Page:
Hoses and lines that are flattening when the engine is running, or have kinks that would restrict the flow of fuel
If engine did not start or no vacuum was observed, refer to Fuel Injection Pump Replacement.

Disconnect the fuel supply line at the engine and install a J 23738-A using the J 44581.
Apply vacuum to the fuel supply pipe until 25 in Hg has been reached. Wait for at least one minute to allow the fuel system to stabilize. Vacuum should not drop below 8 in Hg within 10 minutes.

If vacuum cannot be obtained or the vacuum drops below 8 in Hg within 10 minutes, repair the air leak at fuel filter/heater element housing connections or at the fuel hoses/pipes on the engine supply line.

Remove both hoses from the fuel filter/heater element housing assembly. Cap the suction side port of the fuel filter/heater element housing assembly. Apply 25 in Hg to the discharge port of the fuel filter/heater element housing assembly. Vacuum should not drop below 8 in Hg within 10 minutes.

If vacuum drops below 8 in Hg within 10 minutes, replace the fuel filter/heater element housing assembly.

Important: The engine may start and then stall after briefly running.

Remove the J 23738-A from the fuel filter/heater element housing assembly. Install the removed fuel filter/heater element housing assembly, and cap off the fuel supply pipe on the engine. Crank the engine in 15-second intervals while observing the CH-48027. More than 5 in Hg vacuum should be observed during cranking.

If less than 5 in Hg was observed on the vacuum gage during cranking, replace the fuel injection pump.

Important: The engine may start, and then stall after briefly running.

Install the fuel supply line at the engine, and disconnect the chassis fuel supply line at the fuel tank. Install a J 23738-A to the supply hose at the fuel tank using the J 44581.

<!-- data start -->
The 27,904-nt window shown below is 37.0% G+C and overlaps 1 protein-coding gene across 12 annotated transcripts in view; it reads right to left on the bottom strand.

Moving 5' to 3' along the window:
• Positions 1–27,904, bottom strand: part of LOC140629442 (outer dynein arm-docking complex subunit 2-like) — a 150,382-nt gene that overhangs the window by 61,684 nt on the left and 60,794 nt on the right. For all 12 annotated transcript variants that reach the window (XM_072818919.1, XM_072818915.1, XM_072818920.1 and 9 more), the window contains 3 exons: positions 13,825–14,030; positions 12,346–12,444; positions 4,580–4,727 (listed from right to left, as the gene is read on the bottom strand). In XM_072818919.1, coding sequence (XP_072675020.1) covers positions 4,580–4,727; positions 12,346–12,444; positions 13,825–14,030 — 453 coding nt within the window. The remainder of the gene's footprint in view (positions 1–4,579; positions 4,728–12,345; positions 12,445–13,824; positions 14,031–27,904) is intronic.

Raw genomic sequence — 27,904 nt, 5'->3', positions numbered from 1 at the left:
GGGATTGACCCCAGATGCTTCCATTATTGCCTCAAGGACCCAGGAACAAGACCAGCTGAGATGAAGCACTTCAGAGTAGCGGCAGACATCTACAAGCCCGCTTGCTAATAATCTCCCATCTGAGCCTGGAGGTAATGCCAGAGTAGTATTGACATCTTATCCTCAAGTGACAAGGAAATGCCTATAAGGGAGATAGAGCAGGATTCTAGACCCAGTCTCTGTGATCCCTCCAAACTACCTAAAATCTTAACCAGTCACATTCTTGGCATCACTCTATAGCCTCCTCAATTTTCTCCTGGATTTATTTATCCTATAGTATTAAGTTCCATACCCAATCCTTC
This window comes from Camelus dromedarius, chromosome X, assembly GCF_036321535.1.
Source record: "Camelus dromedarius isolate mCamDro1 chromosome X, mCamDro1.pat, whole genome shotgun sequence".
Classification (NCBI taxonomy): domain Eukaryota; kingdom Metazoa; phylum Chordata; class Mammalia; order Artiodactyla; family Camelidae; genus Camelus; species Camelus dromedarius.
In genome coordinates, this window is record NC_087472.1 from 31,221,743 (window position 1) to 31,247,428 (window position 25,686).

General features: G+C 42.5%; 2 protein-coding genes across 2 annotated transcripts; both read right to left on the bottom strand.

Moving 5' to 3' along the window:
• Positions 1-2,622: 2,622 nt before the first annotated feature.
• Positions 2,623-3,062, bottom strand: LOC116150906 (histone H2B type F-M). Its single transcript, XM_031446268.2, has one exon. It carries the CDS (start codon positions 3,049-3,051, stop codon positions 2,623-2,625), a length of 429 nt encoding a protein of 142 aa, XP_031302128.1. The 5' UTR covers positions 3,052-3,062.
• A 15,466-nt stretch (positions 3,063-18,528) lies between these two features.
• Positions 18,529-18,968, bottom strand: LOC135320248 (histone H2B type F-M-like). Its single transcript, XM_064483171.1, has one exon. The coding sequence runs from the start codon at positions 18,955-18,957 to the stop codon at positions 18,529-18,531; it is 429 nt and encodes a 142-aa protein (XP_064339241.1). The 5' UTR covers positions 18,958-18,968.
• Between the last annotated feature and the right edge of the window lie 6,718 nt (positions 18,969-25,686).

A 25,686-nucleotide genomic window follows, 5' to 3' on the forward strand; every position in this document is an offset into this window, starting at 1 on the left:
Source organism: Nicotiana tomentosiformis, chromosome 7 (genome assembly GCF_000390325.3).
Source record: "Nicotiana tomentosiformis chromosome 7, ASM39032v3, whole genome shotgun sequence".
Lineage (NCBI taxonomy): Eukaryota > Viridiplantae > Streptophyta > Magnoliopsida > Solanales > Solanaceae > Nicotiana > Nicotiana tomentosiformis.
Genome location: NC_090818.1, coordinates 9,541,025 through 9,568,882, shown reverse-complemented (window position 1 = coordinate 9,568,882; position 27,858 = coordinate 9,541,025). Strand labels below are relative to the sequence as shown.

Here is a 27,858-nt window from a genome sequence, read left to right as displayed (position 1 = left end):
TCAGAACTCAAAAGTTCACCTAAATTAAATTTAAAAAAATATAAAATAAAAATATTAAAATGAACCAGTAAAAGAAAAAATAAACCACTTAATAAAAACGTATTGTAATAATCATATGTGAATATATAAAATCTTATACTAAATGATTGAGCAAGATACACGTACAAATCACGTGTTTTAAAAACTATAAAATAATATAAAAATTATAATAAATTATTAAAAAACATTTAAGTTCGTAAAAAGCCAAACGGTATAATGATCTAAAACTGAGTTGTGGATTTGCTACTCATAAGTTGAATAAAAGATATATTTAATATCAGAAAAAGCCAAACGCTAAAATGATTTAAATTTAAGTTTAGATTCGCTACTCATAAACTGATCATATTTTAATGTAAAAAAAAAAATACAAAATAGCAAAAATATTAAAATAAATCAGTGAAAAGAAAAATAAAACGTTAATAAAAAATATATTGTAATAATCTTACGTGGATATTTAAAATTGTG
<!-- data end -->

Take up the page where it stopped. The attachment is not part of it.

Apply vacuum to the supply hose at the fuel tank until 25 in Hg has been reached. Wait for a least one minute for the fuel system to stabilize. Vacuum should not drop below 8 in Hg within 10 minutes.

If vacuum cannot be obtained, or the vacuum drops below 8 in Hg within 10 minutes, repair the air leak in the fuel supply line between the engine and fuel tank, or the connection of the supply line to the engine.

Install all components and lines that were previously removed or disconnected.
Install the EN-47969 on the fuel supply line at the engine. Create a vertical loop in the hose to observe the incoming fuel for air bubbles.
Open the bleed screw on top of the fuel filter/heater element housing. Prime the system until fuel appears at the bleed screw. Continue to prime the fuel system until the engine starts and runs.
Run the engine for at least 10 minutes to allow the fuel system to stabilize, and purge any air from the system.

Important: Changes in engine speed can cause an increase of air bubbles that enter the EN-47969. An air pocket at the top of the EN-47969 loop is considered a normal condition.

At a stabilized idle, observe the fuel entering the EN-47969 for air bubbles.

If air bubbles were observed entering the transparent hose, test the fuel sender for leaks.

Install the fuel sender, fuel tank, and all fuel system connections and components that were previously disconnected. Leave the EN-47969 connected to the fuel supply line. Prime the fuel system 30 times to remove the air from the fuel hoses. Continue to prime the fuel system until the engine starts and runs. Observe the fuel entering the transparent hose.

If air bubbles are still present, refer to Diagnostic Aids.
If no air bubbles are present, remove the EN-47969 and run the engine to ensure no fuel leaks exist.